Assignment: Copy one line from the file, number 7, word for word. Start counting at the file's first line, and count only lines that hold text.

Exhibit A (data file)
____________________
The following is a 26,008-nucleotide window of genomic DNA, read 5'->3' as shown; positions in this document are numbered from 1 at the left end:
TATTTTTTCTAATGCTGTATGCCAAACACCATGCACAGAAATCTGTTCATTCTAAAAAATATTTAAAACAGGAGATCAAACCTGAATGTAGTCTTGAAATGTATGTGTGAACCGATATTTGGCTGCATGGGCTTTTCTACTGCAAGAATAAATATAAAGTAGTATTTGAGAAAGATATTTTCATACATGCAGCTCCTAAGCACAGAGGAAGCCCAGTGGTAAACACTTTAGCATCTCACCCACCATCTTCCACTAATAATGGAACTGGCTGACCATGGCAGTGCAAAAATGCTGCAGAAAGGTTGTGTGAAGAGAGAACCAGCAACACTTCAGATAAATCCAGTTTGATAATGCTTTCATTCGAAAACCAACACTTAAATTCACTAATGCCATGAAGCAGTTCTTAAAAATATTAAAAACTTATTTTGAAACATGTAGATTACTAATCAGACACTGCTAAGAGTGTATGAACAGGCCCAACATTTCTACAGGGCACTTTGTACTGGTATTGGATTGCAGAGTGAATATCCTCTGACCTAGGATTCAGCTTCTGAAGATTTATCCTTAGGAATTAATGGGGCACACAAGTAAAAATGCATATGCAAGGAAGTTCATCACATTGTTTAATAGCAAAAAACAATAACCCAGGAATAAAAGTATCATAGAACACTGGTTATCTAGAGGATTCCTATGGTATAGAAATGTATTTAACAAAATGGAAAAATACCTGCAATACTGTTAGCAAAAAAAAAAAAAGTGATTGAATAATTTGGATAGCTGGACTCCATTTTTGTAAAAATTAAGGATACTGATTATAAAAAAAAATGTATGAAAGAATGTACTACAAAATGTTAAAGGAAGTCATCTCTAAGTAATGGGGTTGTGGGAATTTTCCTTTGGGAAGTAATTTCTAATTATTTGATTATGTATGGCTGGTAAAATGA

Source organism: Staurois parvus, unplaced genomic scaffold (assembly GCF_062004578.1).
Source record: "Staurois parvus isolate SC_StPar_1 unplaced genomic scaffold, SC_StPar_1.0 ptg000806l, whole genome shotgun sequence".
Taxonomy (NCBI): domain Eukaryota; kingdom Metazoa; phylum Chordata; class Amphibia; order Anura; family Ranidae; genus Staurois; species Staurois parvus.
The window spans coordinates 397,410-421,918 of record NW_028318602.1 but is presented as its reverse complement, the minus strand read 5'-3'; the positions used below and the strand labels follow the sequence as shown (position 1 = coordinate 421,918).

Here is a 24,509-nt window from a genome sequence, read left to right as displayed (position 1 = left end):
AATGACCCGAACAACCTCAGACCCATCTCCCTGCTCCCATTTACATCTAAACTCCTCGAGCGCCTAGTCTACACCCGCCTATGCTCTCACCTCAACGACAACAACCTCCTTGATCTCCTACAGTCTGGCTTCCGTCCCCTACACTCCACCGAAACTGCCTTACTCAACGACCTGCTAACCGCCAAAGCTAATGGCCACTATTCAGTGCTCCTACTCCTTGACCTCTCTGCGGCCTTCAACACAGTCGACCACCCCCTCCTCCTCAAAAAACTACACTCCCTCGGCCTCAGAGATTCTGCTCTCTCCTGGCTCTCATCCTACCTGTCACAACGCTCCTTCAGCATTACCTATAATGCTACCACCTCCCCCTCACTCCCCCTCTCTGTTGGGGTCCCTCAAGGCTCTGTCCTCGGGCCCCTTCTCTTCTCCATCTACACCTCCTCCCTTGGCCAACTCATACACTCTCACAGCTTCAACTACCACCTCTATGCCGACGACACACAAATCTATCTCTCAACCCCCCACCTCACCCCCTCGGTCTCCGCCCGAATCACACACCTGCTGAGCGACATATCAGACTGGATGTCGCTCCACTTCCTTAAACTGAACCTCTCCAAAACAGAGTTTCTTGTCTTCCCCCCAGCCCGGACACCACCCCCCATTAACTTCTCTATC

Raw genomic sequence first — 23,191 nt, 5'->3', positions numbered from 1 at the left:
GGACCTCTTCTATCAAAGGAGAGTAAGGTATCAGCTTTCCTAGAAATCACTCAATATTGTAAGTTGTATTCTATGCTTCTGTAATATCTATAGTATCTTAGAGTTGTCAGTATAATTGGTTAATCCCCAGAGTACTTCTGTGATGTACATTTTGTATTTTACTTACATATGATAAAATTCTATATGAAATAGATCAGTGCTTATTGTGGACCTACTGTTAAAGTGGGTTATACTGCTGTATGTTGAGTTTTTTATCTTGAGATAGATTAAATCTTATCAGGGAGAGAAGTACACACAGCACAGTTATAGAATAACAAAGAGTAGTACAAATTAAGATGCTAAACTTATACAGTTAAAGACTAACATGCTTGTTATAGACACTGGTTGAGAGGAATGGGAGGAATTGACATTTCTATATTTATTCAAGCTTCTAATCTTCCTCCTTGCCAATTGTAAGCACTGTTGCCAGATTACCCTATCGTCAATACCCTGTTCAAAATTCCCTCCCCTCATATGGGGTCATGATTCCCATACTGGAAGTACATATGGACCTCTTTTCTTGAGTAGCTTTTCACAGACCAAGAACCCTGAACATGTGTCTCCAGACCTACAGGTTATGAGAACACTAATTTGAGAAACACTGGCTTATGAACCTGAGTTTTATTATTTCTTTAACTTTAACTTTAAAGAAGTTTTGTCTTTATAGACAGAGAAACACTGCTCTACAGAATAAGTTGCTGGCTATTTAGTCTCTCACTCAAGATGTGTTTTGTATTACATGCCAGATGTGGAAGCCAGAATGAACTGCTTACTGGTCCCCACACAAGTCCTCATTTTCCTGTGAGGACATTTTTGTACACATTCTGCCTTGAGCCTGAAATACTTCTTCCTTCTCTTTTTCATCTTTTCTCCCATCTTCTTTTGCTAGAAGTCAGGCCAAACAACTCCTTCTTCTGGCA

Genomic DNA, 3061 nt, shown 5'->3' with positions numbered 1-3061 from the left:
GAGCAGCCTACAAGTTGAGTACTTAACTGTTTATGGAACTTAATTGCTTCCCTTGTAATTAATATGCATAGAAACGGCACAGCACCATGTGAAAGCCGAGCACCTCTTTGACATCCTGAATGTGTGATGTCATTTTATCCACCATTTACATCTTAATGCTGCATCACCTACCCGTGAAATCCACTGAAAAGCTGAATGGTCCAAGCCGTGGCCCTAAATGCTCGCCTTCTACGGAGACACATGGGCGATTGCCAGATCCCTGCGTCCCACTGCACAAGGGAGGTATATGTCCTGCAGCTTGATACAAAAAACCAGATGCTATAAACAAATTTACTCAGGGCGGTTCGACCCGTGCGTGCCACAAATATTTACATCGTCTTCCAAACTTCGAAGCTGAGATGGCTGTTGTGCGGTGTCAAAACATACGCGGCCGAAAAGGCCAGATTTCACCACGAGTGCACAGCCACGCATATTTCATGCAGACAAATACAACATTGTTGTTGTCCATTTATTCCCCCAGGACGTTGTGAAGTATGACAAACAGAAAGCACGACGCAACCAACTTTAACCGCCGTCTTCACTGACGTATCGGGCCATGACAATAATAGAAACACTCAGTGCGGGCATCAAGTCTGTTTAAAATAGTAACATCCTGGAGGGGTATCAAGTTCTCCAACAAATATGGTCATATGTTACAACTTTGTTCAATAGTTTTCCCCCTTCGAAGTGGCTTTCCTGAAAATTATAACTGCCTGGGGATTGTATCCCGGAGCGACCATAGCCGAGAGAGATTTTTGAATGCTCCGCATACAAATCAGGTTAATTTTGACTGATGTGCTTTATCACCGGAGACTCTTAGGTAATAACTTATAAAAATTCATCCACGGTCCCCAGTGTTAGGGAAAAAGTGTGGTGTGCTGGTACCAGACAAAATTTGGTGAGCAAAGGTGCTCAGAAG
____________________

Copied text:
Here is a 24,509-nt window from a genome sequence, read left to right as displayed (position 1 = left end):